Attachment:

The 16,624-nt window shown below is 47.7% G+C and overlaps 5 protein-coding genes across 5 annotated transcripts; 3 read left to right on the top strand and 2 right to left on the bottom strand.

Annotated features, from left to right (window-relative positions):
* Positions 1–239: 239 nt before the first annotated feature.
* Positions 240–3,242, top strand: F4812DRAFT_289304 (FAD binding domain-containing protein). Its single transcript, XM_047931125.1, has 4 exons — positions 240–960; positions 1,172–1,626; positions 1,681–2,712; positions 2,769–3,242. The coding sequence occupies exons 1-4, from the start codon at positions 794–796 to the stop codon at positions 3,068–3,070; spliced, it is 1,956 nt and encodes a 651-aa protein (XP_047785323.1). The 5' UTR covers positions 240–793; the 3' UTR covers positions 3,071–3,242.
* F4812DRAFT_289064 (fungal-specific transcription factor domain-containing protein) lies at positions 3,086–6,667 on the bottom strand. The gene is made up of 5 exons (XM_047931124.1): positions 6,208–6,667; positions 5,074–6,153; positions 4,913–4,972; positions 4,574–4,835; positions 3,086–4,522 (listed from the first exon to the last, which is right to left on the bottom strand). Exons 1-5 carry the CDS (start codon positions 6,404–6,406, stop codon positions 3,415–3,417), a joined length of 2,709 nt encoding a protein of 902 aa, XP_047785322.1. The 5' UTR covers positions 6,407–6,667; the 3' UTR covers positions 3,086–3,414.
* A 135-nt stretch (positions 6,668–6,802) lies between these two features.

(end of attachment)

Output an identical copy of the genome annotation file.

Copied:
The 16,624-nt window shown below is 47.7% G+C and overlaps 5 protein-coding genes across 5 annotated transcripts; 3 read left to right on the top strand and 2 right to left on the bottom strand.

Annotated features, from left to right (window-relative positions):
* Positions 1–239: 239 nt before the first annotated feature.
* Positions 240–3,242, top strand: F4812DRAFT_289304 (FAD binding domain-containing protein). Its single transcript, XM_047931125.1, has 4 exons — positions 240–960; positions 1,172–1,626; positions 1,681–2,712; positions 2,769–3,242. The coding sequence occupies exons 1-4, from the start codon at positions 794–796 to the stop codon at positions 3,068–3,070; spliced, it is 1,956 nt and encodes a 651-aa protein (XP_047785323.1). The 5' UTR covers positions 240–793; the 3' UTR covers positions 3,071–3,242.
* F4812DRAFT_289064 (fungal-specific transcription factor domain-containing protein) lies at positions 3,086–6,667 on the bottom strand. The gene is made up of 5 exons (XM_047931124.1): positions 6,208–6,667; positions 5,074–6,153; positions 4,913–4,972; positions 4,574–4,835; positions 3,086–4,522 (listed from the first exon to the last, which is right to left on the bottom strand). Exons 1-5 carry the CDS (start codon positions 6,404–6,406, stop codon positions 3,415–3,417), a joined length of 2,709 nt encoding a protein of 902 aa, XP_047785322.1. The 5' UTR covers positions 6,407–6,667; the 3' UTR covers positions 3,086–3,414.
* A 135-nt stretch (positions 6,668–6,802) lies between these two features.